Is that $10 bill in your wallet real or a fake?

Police in Ocean City have recently investigated several reports of phony money showing up.

According to Robert Digiuseppe, the agent in charge of the Secret Service in Atlantic City, reports of counterfeit currency showing up down the shore or in other parts of the Garden State are not unusual, so it’s a good idea to check your cash, make sure it’s real, and be on the lookout for money that’s not.

Digiuseppe stressed the counterfeit money problem in New Jersey is no worse than the rest of the country.

“Even given the casinos and money that passes there, Atlantic City is pretty average,” he said.

How do you know if currency is real?

“If someone suspects they’ve got a phony bill the best thing for them to do is to compare it to a genuine bill. Whether it’s a $5 bill, a $20 bill, they will always see a watermark of the president or the person that is on the bill,” he said. “I think everybody that handles money knows that standard feel of what money feels like.”

He also pointed out “there’s a strip that’s embedded in the paper. If you hold it up to the light you will be able to see there’s a strip in the bill. That will thwart a lot of the counterfeit that’s made on an inkjet printer.”

Digiuseppe added that “one of the oldest ways to know it’s a genuine bill, there’s some red and blue fibers that are embedded in the bill, again that’s how the paper is made, and you can also use a UV light to check a bill. The magnetic strip will glow a certain color.”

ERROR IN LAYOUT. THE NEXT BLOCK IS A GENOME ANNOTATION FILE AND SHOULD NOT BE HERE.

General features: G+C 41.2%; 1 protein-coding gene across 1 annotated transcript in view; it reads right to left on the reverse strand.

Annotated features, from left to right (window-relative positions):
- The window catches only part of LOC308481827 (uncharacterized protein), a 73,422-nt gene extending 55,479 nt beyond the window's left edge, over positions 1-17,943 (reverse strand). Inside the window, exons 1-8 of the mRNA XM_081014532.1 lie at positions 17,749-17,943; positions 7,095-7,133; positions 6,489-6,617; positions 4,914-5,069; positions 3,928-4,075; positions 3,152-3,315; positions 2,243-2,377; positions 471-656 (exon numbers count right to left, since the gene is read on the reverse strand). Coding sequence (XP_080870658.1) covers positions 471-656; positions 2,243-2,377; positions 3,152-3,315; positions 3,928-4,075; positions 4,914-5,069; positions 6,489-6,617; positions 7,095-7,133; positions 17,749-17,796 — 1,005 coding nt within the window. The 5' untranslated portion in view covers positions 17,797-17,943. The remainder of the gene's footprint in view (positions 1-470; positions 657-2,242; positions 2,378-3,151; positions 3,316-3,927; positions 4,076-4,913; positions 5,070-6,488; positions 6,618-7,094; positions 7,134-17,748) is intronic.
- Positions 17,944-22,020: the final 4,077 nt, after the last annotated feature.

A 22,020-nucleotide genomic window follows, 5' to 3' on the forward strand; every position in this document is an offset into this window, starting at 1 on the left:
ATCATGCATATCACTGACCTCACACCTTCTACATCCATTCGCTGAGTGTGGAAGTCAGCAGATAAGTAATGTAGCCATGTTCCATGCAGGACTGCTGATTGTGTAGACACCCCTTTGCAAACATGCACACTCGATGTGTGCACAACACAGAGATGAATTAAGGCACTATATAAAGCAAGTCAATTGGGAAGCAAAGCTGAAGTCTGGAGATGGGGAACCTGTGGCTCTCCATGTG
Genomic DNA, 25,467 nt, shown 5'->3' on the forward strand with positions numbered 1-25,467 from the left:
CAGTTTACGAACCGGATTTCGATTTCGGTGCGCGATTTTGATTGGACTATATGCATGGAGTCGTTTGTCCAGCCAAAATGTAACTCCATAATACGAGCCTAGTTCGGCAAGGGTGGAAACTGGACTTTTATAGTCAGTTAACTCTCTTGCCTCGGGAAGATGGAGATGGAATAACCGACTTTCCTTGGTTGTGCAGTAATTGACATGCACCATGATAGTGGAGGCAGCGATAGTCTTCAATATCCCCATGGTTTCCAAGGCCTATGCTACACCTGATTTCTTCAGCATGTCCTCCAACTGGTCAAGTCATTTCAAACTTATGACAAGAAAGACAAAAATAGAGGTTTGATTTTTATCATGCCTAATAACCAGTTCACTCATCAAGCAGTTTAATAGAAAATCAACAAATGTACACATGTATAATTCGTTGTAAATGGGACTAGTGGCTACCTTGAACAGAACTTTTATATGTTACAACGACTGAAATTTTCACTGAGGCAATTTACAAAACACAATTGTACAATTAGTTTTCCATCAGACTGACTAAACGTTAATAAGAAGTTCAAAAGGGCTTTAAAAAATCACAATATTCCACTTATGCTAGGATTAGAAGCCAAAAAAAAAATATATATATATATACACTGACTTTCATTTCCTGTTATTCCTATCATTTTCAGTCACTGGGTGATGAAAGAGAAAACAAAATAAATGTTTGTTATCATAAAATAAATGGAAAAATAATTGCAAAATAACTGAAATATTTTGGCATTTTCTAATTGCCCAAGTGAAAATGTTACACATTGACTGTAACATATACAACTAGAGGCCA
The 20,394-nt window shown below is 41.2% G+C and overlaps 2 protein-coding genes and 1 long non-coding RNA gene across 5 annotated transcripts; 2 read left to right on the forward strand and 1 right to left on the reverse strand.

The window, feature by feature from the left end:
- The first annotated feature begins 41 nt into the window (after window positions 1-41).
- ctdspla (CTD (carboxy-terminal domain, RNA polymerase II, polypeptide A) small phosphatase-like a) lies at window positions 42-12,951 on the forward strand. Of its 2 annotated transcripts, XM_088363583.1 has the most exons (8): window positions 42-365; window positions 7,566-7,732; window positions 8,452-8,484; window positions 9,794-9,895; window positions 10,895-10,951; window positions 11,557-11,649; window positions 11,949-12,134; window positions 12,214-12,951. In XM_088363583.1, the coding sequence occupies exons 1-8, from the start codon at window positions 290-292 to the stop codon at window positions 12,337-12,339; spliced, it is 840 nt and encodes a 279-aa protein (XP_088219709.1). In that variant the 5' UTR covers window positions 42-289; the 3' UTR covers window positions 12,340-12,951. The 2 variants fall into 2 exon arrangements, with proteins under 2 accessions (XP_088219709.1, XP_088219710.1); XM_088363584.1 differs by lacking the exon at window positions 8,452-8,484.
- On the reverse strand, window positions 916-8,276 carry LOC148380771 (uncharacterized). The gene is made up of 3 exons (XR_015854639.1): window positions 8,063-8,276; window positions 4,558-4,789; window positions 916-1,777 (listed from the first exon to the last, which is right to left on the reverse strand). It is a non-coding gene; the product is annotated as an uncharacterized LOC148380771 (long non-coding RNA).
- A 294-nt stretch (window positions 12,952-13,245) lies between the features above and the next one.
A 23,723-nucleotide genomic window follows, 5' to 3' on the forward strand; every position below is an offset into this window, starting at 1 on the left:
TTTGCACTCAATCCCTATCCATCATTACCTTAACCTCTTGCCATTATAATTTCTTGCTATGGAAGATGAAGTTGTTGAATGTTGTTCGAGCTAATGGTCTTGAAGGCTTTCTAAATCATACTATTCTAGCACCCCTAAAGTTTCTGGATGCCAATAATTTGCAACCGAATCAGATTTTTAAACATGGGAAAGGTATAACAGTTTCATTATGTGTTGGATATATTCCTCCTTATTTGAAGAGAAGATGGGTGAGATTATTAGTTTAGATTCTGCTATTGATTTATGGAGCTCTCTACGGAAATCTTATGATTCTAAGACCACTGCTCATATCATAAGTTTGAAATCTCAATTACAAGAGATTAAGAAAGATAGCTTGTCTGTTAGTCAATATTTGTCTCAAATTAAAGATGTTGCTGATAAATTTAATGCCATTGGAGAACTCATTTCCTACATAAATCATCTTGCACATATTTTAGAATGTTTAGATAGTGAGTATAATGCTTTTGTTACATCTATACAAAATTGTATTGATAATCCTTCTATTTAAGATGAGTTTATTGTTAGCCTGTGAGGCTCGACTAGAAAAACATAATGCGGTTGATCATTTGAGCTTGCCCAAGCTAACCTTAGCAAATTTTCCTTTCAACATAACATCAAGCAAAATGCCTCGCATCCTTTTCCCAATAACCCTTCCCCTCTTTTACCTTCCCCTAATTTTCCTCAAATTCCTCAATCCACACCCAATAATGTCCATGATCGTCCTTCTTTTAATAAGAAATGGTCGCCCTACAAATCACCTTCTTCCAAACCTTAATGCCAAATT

(To learn more you can visit the Secret Service website, )

If you think you do have counterfeit money, what’s next?

“You can call the Secret Service directly or your local police department. They know that if they receive a call about counterfeit currency that they should also contact us as well,” he said.

Digiuseppe says whenever authorities locate counterfeit money it’s taken out of circulation immediately and “unfortunately, the person that last has the bill is out the money."

He said trying to get rid of fake money by trying pass it off to someone else is a bad idea because “now you knowingly passed a counterfeit bill, and it’s a crime. If you know, or have an idea that it’s counterfeit, and you decide to pass it off to someone else, then there’s intent that you now passed a counterfeit bill."

He says in most cases this kind of crime is usually handled at the local level.

“It would be a misdemeanor crime. However, if there’s multiple passes then we would defer those kinds of questions to the U.S. attorney,” he said.

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